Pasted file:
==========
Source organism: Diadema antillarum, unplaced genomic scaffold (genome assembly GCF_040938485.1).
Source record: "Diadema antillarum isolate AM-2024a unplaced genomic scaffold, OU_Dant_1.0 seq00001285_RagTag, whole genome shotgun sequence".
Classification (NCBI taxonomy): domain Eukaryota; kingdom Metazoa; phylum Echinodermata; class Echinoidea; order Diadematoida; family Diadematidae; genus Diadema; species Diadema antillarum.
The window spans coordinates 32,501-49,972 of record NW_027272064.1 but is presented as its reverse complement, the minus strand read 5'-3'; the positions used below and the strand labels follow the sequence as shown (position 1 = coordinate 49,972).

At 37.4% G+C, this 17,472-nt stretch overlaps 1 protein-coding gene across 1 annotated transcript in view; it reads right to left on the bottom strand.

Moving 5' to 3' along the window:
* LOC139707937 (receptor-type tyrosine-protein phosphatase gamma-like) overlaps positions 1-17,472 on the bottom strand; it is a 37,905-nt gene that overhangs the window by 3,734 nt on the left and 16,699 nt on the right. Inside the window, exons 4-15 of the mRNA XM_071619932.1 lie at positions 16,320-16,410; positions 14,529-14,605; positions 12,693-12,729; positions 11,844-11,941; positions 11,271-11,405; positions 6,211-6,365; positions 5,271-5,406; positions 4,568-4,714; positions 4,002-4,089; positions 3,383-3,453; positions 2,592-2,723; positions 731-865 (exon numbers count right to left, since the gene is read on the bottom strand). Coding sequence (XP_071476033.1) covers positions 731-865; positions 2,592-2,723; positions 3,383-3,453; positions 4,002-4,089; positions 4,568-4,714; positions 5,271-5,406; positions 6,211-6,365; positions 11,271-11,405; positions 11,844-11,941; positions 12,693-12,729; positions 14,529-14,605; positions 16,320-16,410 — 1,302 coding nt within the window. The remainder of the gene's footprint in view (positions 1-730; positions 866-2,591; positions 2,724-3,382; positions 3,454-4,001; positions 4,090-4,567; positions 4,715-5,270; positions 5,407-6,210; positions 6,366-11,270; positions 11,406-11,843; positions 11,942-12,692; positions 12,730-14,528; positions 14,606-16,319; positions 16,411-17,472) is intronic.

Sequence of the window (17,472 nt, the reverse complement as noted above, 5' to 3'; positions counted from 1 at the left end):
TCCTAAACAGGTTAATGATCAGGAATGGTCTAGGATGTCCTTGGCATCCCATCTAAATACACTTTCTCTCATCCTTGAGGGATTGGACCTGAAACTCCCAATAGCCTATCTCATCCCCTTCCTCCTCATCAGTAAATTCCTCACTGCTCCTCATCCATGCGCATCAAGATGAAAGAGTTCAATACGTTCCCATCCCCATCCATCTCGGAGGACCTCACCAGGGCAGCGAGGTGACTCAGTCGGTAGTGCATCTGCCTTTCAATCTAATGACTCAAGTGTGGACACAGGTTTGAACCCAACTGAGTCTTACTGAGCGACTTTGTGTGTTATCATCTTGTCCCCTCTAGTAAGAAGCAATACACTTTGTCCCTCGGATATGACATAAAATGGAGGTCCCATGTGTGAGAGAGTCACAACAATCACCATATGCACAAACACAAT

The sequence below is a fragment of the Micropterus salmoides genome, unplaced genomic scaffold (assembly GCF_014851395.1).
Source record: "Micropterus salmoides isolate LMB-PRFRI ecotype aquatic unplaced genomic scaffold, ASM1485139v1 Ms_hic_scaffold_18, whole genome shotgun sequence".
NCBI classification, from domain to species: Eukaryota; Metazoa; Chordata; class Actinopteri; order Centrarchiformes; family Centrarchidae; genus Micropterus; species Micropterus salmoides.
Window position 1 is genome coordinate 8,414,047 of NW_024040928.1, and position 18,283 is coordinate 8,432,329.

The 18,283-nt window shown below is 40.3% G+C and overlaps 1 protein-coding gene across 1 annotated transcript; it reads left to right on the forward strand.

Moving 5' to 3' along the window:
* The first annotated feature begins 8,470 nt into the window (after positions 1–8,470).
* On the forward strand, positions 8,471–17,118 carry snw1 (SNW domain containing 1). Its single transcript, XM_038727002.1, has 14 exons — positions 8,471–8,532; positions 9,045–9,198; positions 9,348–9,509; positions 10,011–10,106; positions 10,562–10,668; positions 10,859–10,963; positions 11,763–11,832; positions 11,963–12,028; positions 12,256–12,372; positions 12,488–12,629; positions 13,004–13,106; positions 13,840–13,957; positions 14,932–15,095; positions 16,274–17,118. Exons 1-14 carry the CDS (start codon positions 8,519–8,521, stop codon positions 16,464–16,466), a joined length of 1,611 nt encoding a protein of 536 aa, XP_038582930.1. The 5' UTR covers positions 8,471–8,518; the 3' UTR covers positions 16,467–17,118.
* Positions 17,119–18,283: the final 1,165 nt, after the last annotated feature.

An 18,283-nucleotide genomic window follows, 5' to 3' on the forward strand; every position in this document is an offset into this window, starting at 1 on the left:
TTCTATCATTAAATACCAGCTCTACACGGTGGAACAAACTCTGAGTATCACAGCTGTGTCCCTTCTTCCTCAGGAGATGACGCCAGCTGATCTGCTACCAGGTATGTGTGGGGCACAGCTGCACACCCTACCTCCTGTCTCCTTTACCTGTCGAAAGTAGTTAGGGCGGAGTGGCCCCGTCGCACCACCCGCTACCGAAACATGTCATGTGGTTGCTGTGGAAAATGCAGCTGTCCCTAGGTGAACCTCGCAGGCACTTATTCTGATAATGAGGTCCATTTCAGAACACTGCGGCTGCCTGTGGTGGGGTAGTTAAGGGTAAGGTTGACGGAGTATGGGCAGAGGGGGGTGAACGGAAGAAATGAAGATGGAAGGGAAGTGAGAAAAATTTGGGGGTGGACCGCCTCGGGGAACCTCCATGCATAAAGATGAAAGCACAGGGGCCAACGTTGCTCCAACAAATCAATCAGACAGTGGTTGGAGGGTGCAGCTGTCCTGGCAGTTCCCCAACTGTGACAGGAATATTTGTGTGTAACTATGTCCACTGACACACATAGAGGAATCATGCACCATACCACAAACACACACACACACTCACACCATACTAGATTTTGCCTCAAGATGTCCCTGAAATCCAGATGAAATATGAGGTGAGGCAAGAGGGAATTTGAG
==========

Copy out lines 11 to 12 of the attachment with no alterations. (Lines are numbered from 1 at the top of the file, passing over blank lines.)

Source record: "Micropterus salmoides isolate LMB-PRFRI ecotype aquatic unplaced genomic scaffold, ASM1485139v1 Ms_hic_scaffold_18, whole genome shotgun sequence".
NCBI classification, from domain to species: Eukaryota; Metazoa; Chordata; class Actinopteri; order Centrarchiformes; family Centrarchidae; genus Micropterus; species Micropterus salmoides.